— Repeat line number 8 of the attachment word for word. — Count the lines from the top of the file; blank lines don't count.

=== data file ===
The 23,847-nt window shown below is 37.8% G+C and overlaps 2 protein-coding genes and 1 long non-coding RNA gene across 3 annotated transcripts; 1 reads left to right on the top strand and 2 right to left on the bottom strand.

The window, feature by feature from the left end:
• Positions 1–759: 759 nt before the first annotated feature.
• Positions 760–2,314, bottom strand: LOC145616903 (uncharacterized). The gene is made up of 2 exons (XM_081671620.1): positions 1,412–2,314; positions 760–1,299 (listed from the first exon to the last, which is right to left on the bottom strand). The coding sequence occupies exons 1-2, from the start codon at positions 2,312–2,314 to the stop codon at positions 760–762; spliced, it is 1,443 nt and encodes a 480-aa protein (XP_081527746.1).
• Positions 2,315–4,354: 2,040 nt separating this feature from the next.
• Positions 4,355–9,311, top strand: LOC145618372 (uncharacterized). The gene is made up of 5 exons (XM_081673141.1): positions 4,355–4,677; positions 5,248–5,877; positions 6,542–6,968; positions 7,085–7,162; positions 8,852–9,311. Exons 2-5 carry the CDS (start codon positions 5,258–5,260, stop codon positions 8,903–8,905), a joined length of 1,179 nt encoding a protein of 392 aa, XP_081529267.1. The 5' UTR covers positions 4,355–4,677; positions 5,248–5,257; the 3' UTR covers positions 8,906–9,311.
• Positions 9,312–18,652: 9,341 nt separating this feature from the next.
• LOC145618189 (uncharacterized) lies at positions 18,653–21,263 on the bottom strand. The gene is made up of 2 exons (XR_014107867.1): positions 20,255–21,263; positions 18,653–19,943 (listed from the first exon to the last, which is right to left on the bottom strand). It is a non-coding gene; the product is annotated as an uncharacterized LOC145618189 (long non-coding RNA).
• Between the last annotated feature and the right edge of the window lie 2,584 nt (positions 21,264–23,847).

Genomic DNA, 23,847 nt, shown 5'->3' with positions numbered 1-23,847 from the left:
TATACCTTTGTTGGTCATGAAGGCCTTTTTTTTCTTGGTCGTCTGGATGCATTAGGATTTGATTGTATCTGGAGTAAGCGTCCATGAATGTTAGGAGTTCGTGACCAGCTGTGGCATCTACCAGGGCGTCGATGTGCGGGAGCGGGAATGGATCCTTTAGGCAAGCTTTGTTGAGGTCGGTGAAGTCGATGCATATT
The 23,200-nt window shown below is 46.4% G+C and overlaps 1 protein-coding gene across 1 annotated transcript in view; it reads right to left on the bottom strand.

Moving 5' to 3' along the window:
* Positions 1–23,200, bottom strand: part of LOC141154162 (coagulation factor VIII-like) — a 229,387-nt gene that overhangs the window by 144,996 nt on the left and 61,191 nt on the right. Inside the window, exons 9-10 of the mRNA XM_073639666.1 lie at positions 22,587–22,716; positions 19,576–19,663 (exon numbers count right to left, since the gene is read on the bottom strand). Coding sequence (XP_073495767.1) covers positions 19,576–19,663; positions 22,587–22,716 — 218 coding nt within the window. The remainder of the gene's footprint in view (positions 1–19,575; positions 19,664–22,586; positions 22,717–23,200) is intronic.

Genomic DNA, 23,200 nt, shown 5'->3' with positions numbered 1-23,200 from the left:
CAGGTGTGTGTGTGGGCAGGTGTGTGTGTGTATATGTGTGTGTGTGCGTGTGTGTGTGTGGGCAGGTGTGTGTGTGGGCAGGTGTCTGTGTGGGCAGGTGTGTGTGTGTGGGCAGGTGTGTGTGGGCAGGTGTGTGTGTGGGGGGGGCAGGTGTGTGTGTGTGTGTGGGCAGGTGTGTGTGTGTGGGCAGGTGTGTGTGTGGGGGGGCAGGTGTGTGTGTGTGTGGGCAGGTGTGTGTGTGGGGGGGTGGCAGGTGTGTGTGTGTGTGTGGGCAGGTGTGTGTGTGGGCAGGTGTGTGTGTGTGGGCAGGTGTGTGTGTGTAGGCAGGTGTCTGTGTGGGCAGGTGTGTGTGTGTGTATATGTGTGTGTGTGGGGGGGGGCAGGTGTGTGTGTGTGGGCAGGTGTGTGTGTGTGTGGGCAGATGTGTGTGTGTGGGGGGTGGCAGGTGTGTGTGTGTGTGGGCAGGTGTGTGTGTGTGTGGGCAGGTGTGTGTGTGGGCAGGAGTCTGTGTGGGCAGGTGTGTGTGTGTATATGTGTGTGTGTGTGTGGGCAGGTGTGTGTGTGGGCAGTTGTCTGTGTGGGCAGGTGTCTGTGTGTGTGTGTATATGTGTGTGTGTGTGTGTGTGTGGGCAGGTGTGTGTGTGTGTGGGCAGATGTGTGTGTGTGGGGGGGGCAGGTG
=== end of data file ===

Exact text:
• LOC145618189 (uncharacterized) lies at positions 18,653–21,263 on the bottom strand. The gene is made up of 2 exons (XR_014107867.1): positions 20,255–21,263; positions 18,653–19,943 (listed from the first exon to the last, which is right to left on the bottom strand). It is a non-coding gene; the product is annotated as an uncharacterized LOC145618189 (long non-coding RNA).